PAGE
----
Rick Perry (Texas, leaving office in January): Three-time governor of a huge, deep-red state that has been the country’s best-performing state economically over the last few years; has dealt first-hand with border security issue; at 64, the oldest person on this list.

That’s a pretty substantial and diverse list of candidates who cover a lot of the spectrum, in geography and ideology, on the GOP side. Sure, a lot of people would like to see senators such as Ted Cruz, Rand Paul and Marco Rubio run. My personal preference would be to see them wait, go back to their states, run for governor, and then possibly run for president with executive experience under their belts.

Of course, that’ll never happen.

Still, I think there’s a strong chance the best GOP candidate will be one of those governors listed above. Maybe not the one who ends up winning, but the best one.

REMINDER: With AJC.com’s new look, you may have trouble finding my blog until you get used to the new layout. In the meantime, please bookmark my landing page: http://kylewingfield.blog.ajc.com/

Also: I know there’s a lot of frustration with the new look for commenting. Your concerns have been heard. I am told that fixing this is “a top priority,” although it may take some time to fix it. In the meantime, I appreciate your patience and continued readership.

Reader Comments 0

32 comments
Caius
Caius

It is never to early to start a presidential campaign.


Christie - albatross around his neck.

Jindal - big on education, last thing we need at the Federal level.

Kasich - Would not have been balanced budgets without his efforts.

Walker -  won 3 statewide elections in 4 years -  heck of a candidate.


Ted Cruz -  not constitutionally qualified.




RantNRave
RantNRave

FIGMO2


RE: BEN CARSON


"WE'VE ALREADY BEEN THE

INEXPERIENCED ROUTE"


TRANSLATION:


ONE BLACK PRESIDENT


IS TOO MANY!!

RantNRave
RantNRave

OMG !!!!


2016 REPUBLICAN 

PRESIDENTIAL CANDIDATES


BEN "CRA CRA" CARSON

TED "GRENS EGGS" CRUZ

LINDSAY "IN THE CLOSET" GRAHAM

MIKE "HYPOCRITE" HUCKABEE

BOBBY "THE TURTLE" JINDAL

STEVE "THE KOOK" KING

RAND "SHORT MAN" PAUL

RICK "OOPS" PERRY

MITT "THE LIAR" ROMNEY

MARCO "THE FLIPPER" RUBIO

PAUL "THE BACKSTABBER" RYAN



LET THE CIRCUS BEGIN !!!

IReportYouWhine
IReportYouWhine

We're not a big fan of the comment box content nag either.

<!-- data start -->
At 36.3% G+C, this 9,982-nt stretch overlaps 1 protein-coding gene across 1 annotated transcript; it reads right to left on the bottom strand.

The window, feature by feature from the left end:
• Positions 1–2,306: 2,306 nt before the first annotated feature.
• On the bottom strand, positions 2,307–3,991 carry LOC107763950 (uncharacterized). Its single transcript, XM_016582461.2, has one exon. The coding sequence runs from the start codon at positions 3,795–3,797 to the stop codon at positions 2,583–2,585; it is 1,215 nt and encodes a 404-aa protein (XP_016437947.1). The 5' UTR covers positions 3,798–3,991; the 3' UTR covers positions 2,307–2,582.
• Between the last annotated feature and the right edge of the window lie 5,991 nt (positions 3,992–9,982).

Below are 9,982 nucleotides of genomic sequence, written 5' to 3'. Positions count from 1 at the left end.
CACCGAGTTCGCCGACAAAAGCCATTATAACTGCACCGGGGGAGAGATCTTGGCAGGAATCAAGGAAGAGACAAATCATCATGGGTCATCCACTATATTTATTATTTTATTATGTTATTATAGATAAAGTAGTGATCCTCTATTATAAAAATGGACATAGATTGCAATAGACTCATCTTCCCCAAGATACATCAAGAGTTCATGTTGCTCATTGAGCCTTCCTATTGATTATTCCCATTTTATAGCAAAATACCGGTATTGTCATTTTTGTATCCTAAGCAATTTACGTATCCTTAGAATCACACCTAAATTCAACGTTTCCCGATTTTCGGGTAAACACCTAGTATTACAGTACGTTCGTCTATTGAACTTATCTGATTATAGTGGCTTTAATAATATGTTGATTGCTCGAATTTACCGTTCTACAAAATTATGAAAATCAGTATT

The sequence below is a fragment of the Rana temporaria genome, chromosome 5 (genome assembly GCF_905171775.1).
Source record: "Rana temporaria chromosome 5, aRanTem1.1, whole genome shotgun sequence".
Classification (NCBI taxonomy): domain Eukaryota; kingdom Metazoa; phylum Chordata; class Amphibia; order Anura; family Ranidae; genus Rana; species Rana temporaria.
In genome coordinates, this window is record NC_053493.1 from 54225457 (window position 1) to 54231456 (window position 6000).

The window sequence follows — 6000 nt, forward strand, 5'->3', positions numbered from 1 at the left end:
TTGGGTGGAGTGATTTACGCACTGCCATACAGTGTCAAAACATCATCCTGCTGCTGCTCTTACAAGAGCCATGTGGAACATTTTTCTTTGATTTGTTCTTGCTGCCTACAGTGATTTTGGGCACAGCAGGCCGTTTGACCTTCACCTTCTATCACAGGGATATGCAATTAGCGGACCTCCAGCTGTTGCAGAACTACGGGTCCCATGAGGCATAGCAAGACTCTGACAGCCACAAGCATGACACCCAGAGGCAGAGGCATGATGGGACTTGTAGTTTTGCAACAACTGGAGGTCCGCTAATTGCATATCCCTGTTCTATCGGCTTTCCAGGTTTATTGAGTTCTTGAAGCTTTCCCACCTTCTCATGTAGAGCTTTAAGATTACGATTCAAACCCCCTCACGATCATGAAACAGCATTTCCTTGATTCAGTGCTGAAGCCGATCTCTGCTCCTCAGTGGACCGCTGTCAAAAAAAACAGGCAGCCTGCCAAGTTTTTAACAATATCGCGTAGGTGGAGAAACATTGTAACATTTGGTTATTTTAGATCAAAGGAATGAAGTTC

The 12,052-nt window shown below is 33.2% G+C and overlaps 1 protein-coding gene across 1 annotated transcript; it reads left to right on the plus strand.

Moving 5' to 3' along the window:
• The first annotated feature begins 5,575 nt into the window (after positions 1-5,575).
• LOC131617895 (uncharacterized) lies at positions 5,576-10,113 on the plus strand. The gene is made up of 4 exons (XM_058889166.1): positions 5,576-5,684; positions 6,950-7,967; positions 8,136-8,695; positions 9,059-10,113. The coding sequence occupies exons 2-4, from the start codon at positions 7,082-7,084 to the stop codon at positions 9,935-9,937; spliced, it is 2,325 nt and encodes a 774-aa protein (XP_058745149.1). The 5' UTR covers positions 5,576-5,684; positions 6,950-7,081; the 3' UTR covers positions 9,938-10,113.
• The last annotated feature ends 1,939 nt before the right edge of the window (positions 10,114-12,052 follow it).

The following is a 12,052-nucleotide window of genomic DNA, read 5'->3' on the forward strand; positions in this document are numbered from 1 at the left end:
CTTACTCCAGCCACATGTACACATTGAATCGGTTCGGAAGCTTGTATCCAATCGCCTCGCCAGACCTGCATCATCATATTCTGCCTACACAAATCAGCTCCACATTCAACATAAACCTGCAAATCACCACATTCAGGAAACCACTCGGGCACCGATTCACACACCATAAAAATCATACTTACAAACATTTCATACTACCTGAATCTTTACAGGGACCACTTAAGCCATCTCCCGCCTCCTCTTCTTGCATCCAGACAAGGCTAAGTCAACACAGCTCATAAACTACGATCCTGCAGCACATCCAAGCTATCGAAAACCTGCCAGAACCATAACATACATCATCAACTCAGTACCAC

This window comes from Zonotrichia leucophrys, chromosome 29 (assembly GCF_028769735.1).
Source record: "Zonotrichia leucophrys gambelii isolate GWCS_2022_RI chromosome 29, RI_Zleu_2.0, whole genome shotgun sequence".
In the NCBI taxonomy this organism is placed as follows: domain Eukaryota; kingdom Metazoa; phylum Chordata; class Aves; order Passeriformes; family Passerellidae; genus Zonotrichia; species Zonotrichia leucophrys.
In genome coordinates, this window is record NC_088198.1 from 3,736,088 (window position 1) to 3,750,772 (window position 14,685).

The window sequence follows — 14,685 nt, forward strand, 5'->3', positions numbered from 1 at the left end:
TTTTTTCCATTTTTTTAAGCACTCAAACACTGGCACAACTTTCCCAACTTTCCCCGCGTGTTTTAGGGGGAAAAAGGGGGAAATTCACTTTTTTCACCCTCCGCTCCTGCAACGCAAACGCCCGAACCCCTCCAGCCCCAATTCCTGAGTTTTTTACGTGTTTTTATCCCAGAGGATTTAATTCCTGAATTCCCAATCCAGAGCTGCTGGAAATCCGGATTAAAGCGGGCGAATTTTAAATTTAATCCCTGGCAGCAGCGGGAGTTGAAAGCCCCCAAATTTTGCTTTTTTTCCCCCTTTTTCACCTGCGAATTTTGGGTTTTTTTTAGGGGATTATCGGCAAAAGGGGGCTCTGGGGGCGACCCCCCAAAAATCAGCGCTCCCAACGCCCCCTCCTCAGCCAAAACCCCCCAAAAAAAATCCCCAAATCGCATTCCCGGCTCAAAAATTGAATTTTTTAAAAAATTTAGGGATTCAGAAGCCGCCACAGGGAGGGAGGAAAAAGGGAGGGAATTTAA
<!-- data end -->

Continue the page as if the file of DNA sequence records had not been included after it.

FIGMO2
FIGMO2

Although I admire and respect Ben Carson for what he's accomplished in life, his field of expertise is limited... therefore, he wouldn't be my first choice. We've already been the inexperienced route.

That aside, I don't wanna see him called a token or Uncle Tom by the left. He deserves better than that. 

With the exception of Huckabee, I could support any one of those you mentioned, Kyle.

HeadleyLamar
HeadleyLamar

@FIGMO2 Kasich is pro Medicaid expansion


Can you support that? Bringing access to healthcare to poor people ?

FIGMO2
FIGMO2

@HeadleyLamar

Can I support Medicaid expansion in the state of Ohio?

Sure...why not?

schnirt

IReportYouWhine
IReportYouWhine

@HeadleyLamar @FIGMO2 Now, that being said, I have never been a supporter of Obamacare. The reason, and to give you an example, we refused to run a state exchange because we didn't have the authority to make decisions. On our Medicaid program it grows by less than 3% and it's been filled with innovation and that's because we run it.


This is exactly the sort of thing we should bring to the negotiating table with the democrats,proven,  sound ideas that are well communicated. Medicaid has been in existence for over 50 years, why not expand it and eliminate obamacare? That way the poor get covered and the middle class get's left alone to make their own decisions ina low cost, high quality, free market environment such as what Casich did in Ohio. And eliminating the obamacare massive expenditures and regulatory damage will more than cover the cost of expanding medicaid. 

RantNRave
RantNRave

REPUBLICAN CONGRESS


vs


THE TEA PARY


LET THE GAMES BEGIN !!!!!!


heeheeheeheeheeheee

straker
straker

EdUktr  - "still in denial"


No one is in denial.


We know all too well what will happen to a Republican Congress is a civil war between the Tea Party and moderates.